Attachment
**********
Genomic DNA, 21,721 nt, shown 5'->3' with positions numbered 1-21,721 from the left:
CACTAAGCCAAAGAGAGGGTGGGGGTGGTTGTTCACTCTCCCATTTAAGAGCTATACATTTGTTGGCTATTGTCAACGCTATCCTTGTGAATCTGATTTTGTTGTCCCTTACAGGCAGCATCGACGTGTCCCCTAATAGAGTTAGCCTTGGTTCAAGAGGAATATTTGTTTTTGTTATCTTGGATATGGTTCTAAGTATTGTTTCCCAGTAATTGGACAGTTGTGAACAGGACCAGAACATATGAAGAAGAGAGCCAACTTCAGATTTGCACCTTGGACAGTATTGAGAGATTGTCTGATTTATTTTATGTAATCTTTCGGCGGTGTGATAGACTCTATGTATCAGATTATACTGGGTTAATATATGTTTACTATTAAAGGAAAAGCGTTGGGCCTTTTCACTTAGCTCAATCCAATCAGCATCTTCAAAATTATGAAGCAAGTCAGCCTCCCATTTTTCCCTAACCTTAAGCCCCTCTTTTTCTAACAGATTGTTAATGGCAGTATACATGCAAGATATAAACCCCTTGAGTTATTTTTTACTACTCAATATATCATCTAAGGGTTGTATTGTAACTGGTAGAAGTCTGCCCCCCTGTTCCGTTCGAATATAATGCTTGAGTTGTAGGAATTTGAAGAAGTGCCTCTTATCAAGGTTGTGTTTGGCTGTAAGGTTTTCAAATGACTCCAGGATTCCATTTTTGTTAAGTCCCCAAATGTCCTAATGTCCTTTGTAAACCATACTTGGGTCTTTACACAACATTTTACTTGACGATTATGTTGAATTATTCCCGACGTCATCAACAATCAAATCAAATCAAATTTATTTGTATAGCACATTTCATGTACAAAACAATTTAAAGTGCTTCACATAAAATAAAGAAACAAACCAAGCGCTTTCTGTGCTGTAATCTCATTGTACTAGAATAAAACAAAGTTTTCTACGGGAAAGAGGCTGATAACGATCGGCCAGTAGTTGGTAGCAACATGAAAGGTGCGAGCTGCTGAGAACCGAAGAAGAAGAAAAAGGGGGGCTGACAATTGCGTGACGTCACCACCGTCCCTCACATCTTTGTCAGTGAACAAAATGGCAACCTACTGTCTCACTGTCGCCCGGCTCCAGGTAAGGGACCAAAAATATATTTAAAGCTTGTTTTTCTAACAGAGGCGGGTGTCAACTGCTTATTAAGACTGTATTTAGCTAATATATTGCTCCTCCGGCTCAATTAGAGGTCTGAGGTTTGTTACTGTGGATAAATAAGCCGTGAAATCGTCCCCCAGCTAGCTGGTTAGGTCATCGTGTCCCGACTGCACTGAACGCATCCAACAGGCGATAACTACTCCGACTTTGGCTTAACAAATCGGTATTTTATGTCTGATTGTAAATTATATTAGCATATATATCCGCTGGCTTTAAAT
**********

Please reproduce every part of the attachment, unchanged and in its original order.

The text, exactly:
Genomic DNA, 21,721 nt, shown 5'->3' with positions numbered 1-21,721 from the left:
CACTAAGCCAAAGAGAGGGTGGGGGTGGTTGTTCACTCTCCCATTTAAGAGCTATACATTTGTTGGCTATTGTCAACGCTATCCTTGTGAATCTGATTTTGTTGTCCCTTACAGGCAGCATCGACGTGTCCCCTAATAGAGTTAGCCTTGGTTCAAGAGGAATATTTGTTTTTGTTATCTTGGATATGGTTCTAAGTATTGTTTCCCAGTAATTGGACAGTTGTGAACAGGACCAGAACATATGAAGAAGAGAGCCAACTTCAGATTTGCACCTTGGACAGTATTGAGAGATTGTCTGATTTATTTTATGTAATCTTTCGGCGGTGTGATAGACTCTATGTATCAGATTATACTGGGTTAATATATGTTTACTATTAAAGGAAAAGCGTTGGGCCTTTTCACTTAGCTCAATCCAATCAGCATCTTCAAAATTATGAAGCAAGTCAGCCTCCCATTTTTCCCTAACCTTAAGCCCCTCTTTTTCTAACAGATTGTTAATGGCAGTATACATGCAAGATATAAACCCCTTGAGTTATTTTTTACTACTCAATATATCATCTAAGGGTTGTATTGTAACTGGTAGAAGTCTGCCCCCCTGTTCCGTTCGAATATAATGCTTGAGTTGTAGGAATTTGAAGAAGTGCCTCTTATCAAGGTTGTGTTTGGCTGTAAGGTTTTCAAATGACTCCAGGATTCCATTTTTGTTAAGTCCCCAAATGTCCTAATGTCCTTTGTAAACCATACTTGGGTCTTTACACAACATTTTACTTGACGATTATGTTGAATTATTCCCGACGTCATCAACAATCAAATCAAATCAAATTTATTTGTATAGCACATTTCATGTACAAAACAATTTAAAGTGCTTCACATAAAATAAAGAAACAAACCAAGCGCTTTCTGTGCTGTAATCTCATTGTACTAGAATAAAACAAAGTTTTCTACGGGAAAGAGGCTGATAACGATCGGCCAGTAGTTGGTAGCAACATGAAAGGTGCGAGCTGCTGAGAACCGAAGAAGAAGAAAAAGGGGGGCTGACAATTGCGTGACGTCACCACCGTCCCTCACATCTTTGTCAGTGAACAAAATGGCAACCTACTGTCTCACTGTCGCCCGGCTCCAGGTAAGGGACCAAAAATATATTTAAAGCTTGTTTTTCTAACAGAGGCGGGTGTCAACTGCTTATTAAGACTGTATTTAGCTAATATATTGCTCCTCCGGCTCAATTAGAGGTCTGAGGTTTGTTACTGTGGATAAATAAGCCGTGAAATCGTCCCCCAGCTAGCTGGTTAGGTCATCGTGTCCCGACTGCACTGAACGCATCCAACAGGCGATAACTACTCCGACTTTGGCTTAACAAATCGGTATTTTATGTCTGATTGTAAATTATATTAGCATATATATCCGCTGGCTTTAAAT